“Java will be around for a long time and it will only get better”Why did I choose Java among other programming languages? I can think about two reasons. Firstly, when I was put on a furlough in my company, I heard that we were switching to Java for a lot of our in-house stuff. So I thought it would be beneficial if I learn something about it. Secondly, I know that Java is a well-established language and it’s going to be around for a while. A lot of people I’ve talked to have the same opinion. It will be around and only get better. So it was a no brainer for me to select Java. Of course, if my company would start focusing on C#, I’d look for C#. Or we’d do Python, I would look for Python.
“CodeGym was the best option for me and achieving my goals”So, I went on the internet and basically googled “learn Java”, and looked at CodeGym and some other options that showed off. From what I saw and what I’ve read, I decided that CodeGym was the best option for me and achieving my goals. What I like about this course is the context. You treat learning like a game, and it makes learning fun. It’s been very easy for the most part to understand. But of course, there have been times when it’s been a little confusing. I don’t usually google a lot of stuff and I don’t usually pick the right keywords, so I sometimes spend a lot of time looking at useless stuff to get where I want to be. I don’t remember what was the lesson, but I got stuck on it for 4-5 days and tried to figure it out. I’ve been learning on CodeGym since spring, I believe. Right now I’m on level 12, so probably I’m going a lot slower than a lot of other people do. At first, it was 3-4 hours a day at least. But at the end of May, I lost my job due to Covid-19, and the search for a new job took over, so the learning was cut down to 2-3 hours 5 days a week. I use IntelliJ IDEA and the CodeGym plugin and find them amusing. I’ve recently discovered the “Correct solutions” feature in the plugin, but I try not to look often. For example, I can take and reverse engineer the solution to figure out how they got there. To me it’s very beneficial, I like it. I also use the “Help” section on occasion. When I get stuck I’ll look there to find something similar, and see the suggestions that are made. I actually posted a couple of questions that were answered, which were very helpful. Finally, I’m fond of games! I’ve just finished the 2048 game. I’ve done the Minesweeper, and that’s the kind of accomplishment I’m proud of because when it worked it was wonderful. I’ve had problems with 2048, and again, when it worked, I felt that sense of pride. Look what I’ve done! Now I'm doing the Snake game, and here’s the problem: I have to decide whether I want to write the game or continue with the lessons. I kinda have to force myself sometimes and think “I did the game for the last time. I gotta learn something this time”.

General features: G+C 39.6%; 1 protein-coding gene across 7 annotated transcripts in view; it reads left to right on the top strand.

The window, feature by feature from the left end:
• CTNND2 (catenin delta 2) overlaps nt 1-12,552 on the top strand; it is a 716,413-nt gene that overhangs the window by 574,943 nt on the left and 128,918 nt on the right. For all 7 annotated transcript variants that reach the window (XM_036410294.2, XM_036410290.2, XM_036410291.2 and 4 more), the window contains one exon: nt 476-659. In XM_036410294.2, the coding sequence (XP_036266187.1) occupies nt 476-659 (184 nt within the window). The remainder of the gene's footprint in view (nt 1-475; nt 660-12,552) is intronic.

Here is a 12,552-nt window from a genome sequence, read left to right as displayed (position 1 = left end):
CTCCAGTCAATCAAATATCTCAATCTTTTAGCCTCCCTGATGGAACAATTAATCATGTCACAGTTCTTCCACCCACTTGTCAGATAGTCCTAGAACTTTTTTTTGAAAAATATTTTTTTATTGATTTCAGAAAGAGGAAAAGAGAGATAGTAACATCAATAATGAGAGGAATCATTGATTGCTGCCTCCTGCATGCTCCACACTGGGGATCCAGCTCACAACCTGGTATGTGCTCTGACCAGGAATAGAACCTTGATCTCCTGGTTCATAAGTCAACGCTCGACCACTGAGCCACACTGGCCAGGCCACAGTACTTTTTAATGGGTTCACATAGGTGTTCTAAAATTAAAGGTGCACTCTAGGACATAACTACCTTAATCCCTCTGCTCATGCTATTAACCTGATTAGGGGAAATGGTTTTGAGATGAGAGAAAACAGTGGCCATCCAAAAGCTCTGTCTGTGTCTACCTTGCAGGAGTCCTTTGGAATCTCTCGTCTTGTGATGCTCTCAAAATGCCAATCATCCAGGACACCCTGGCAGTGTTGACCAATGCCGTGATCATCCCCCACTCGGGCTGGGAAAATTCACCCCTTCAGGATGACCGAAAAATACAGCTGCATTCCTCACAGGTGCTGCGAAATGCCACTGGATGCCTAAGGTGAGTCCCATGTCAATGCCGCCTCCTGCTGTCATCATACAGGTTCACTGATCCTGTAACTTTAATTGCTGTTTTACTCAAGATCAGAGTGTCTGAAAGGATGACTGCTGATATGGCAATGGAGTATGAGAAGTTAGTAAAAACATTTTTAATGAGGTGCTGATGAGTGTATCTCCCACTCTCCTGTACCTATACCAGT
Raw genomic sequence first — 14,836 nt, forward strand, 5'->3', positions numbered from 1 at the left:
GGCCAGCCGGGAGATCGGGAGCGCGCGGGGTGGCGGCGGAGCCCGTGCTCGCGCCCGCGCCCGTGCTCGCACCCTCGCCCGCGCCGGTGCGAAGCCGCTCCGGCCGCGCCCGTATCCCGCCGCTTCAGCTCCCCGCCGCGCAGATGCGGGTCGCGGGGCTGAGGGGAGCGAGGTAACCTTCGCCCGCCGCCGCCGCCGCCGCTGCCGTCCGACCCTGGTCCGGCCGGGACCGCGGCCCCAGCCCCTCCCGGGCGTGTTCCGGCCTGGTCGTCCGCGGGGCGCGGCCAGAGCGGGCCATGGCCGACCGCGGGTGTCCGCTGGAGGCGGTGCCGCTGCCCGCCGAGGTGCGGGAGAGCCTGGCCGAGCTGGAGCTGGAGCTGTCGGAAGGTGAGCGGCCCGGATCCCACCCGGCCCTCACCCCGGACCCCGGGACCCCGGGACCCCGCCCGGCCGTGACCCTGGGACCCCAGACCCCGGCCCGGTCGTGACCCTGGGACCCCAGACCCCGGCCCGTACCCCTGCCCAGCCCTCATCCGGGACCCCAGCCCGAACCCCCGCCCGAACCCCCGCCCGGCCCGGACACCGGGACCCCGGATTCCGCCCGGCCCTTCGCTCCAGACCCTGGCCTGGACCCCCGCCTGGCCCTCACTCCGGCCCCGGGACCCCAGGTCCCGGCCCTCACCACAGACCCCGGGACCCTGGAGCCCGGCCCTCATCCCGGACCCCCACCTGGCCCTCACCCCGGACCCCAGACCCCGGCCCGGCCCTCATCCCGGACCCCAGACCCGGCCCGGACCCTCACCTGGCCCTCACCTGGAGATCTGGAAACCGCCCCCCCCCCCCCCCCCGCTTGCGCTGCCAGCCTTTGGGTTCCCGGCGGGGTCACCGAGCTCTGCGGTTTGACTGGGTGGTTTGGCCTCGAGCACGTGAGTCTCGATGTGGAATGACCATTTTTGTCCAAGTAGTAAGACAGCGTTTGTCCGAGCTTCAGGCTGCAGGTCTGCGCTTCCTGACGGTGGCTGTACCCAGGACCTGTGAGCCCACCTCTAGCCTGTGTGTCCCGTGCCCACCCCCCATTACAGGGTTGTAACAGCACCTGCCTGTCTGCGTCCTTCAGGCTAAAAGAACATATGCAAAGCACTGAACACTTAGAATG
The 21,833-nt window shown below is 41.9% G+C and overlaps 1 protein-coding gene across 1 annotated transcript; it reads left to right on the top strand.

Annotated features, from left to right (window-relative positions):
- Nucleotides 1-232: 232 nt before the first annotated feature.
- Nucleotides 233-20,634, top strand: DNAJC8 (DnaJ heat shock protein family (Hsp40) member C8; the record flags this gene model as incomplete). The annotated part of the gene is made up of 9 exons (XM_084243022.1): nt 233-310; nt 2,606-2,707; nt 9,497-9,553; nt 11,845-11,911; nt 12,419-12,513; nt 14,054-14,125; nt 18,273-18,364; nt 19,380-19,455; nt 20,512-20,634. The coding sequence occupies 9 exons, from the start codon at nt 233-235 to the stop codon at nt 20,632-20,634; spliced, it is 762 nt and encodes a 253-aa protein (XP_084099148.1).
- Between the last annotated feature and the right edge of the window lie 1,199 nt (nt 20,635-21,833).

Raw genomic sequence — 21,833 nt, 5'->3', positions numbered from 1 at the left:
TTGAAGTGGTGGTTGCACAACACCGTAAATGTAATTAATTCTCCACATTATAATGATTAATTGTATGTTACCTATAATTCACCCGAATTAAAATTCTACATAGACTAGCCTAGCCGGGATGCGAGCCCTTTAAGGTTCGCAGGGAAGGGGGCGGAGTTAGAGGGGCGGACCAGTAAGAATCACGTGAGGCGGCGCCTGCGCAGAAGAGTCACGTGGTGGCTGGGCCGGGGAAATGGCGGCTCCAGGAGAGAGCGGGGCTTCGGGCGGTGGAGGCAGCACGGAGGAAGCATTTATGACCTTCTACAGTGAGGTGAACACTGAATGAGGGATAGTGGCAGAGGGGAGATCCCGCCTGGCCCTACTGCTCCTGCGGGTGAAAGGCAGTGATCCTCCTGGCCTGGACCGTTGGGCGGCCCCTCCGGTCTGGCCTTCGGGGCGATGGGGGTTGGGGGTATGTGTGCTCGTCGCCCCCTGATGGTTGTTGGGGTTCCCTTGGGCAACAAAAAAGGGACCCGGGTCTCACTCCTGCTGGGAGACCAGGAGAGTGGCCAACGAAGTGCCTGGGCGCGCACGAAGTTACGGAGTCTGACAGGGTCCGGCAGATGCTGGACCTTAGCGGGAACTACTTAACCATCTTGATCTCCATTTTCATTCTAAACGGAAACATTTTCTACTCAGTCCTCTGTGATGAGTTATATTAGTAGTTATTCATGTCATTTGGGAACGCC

“Your background doesn’t make any difference”I’m completely new to Java. The course is very educational, straightforward, and entertaining. It makes learning Java fun. To me, that’s important, because I wanna learn and enjoy what I’m doing. I don’t think that your background makes any difference in learning to code. Of course, it can be beneficial and helpful at some points. As an RPG programmer, I’m already familiar with the whole programming logic. Somebody who’s brand new to programming and learning any programming languages may not have that type of proficiency. But to be honest with you, I think CodeGym does a very good job of familiarizing with the basic concepts. It helps you achieve the goal: learn Java and meet the market demands. When I was much younger my dream was to start a software company, create video games, and stuff like that. I love coding in RPG. But with Java…Who knows? Maybe I’ll become good enough, create a game, sell it and start my own company.
“Devote more time to learning, especially in the beginning”From my personal experience, I’d give a few tips to everyone who starts to learn Java and programming:
- Devote more time to studying, especially in the beginning.
It helps increase the desire to learn more. I wouldn’t start out to do half an hour here, half an hour there. It’s not enough to pique our interest and pull you in. Give it an hour, two hours, four hours! At least at the very beginning.
I’ve got to the point where I know, that I want to continue learning and I know why I’m doing this, and I don’t always have the time to devote, but when I have time, I will come back and sit at my computer for 1-2 hours, up to 4-5 hours sometimes, especially on weekends, and just learn.
- Pay attention to what you’re doing and enjoy it. The rest will take care of itself.
I have no doubt that even in my limited capacity now I can learn to code Java. It’ll be helpful because nobody is specialized anymore and you can’t do either RPG or Java. You have to do something more, like Python, C++, or C#. You have to be versatile enough to be able to perform more in your position.
The bottom line is: find something you wanna learn, you’re willing to learn, and just do it.
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